The California Incline, the landmark Santa Monica thoroughfare, reopened Thursday after a 17-month reconstruction project.
To mark the reopening of the incline — which connects the beach with the city's bluffs and offers sweeping coastal views — officials held a community celebration. The festivities began with a Big Blue Bus rolling through a banner.
At 5 p.m., the incline was officially reopened to automobile traffic, just in time for
Pedestrians and cyclists also has access to a portion of the roadway.
The ramp — used by 15,000 vehicles daily — closed for reconstruction in April 2015. The reconstruction brought the incline up to meet seismic standards and includes a pedestrian and bike path.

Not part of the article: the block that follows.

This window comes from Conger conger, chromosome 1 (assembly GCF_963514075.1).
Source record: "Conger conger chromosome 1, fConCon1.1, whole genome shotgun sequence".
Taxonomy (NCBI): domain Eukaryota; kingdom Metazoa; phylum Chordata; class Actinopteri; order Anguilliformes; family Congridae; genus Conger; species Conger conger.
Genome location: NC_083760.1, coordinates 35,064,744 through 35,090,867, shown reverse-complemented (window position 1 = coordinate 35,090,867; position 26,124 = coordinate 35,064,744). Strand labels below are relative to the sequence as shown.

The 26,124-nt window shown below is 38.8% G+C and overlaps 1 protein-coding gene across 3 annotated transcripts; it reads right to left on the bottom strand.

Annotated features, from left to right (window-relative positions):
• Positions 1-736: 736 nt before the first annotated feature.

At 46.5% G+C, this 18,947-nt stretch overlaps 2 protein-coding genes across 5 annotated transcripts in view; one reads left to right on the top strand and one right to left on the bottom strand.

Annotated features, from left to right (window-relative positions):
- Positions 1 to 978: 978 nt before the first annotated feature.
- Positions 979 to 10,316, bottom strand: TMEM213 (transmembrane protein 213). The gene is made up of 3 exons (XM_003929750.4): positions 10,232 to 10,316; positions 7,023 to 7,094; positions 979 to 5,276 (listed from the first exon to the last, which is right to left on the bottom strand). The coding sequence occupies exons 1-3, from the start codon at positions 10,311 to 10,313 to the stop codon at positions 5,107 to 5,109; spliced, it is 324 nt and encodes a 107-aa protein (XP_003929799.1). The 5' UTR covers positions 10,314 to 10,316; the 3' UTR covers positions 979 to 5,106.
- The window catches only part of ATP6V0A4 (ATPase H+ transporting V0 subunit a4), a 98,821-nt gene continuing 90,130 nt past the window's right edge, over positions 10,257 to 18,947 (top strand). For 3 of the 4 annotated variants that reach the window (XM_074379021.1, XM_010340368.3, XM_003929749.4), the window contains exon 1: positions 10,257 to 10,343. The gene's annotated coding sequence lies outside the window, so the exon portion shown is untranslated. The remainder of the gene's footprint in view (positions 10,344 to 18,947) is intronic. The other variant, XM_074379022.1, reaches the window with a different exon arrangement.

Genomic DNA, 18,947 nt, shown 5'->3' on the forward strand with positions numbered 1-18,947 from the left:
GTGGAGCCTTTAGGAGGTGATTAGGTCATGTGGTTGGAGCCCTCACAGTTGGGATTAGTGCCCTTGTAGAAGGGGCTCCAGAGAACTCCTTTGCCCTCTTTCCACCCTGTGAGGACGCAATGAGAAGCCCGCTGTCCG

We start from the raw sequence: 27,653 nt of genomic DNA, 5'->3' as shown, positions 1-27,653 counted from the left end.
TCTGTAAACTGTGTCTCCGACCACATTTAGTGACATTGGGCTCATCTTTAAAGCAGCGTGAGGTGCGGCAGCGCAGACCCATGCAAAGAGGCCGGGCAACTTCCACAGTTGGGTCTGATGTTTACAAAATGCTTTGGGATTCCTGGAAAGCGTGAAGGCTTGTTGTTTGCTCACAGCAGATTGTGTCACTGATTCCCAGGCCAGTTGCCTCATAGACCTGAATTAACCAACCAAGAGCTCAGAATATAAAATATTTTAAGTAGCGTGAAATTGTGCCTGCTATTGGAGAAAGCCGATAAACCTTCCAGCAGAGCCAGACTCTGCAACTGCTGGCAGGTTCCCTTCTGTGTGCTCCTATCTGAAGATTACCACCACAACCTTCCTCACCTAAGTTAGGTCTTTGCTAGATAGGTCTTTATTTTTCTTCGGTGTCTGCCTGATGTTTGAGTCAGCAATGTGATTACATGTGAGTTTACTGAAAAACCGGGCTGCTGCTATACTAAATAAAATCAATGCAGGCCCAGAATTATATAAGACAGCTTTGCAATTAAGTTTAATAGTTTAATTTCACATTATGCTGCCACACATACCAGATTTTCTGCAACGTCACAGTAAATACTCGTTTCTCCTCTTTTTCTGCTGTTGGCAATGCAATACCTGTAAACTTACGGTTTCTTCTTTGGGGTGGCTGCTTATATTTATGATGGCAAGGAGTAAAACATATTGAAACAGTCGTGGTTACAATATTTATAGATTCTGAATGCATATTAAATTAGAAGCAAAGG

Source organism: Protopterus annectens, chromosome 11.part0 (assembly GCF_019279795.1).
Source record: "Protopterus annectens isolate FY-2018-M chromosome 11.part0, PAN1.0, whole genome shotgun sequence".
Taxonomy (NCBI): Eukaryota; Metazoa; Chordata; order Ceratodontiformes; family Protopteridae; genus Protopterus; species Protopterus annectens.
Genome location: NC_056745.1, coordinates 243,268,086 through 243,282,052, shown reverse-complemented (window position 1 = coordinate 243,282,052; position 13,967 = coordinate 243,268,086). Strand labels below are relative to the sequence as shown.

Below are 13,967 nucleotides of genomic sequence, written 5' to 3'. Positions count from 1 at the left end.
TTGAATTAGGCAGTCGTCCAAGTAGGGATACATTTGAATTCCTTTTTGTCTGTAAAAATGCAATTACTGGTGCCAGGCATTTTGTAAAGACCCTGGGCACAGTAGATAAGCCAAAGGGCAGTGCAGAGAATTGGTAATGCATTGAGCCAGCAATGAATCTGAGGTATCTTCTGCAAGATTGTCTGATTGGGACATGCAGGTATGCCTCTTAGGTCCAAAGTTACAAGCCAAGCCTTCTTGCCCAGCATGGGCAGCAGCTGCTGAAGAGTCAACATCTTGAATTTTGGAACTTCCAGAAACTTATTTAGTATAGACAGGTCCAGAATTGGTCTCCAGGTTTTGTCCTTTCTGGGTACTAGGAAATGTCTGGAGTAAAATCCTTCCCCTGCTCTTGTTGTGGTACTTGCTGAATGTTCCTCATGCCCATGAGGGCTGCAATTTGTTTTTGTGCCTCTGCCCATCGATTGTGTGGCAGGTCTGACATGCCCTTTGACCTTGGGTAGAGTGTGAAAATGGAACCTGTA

The incline was last rebuilt in the 1930s.
Santa Monica officials initially worked to secure federal funds to rebuild the incline in the early 1990s, but the 1994 Northridge earthquake put the project on pause. In 2007, the city picked up the project again after securing $17 million in federal funding.
The new ramp now features more contoured arches and pilasters. The new bridge deck now sits on 96 concrete piles drilled beneath the bluff’s surface, which supports the shared bike and pedestrian path, and one lane for vehicles in both directions.
More than 1,000 “soil nails” were used to stabilize the bluff along the eastern edge.
“We’re sitting here on the new, reopened California Incline,” Santa Monica Mayor Tony Vazquez said, in a video tweeted out by the city Thursday. “I’d like to invite you all to come out and enjoy this new pedestrian, bicycle lane and roadway.”
The celebration included light refreshments, a historic photo exhibit and photo booth, music and a Santa Monica library pop up.
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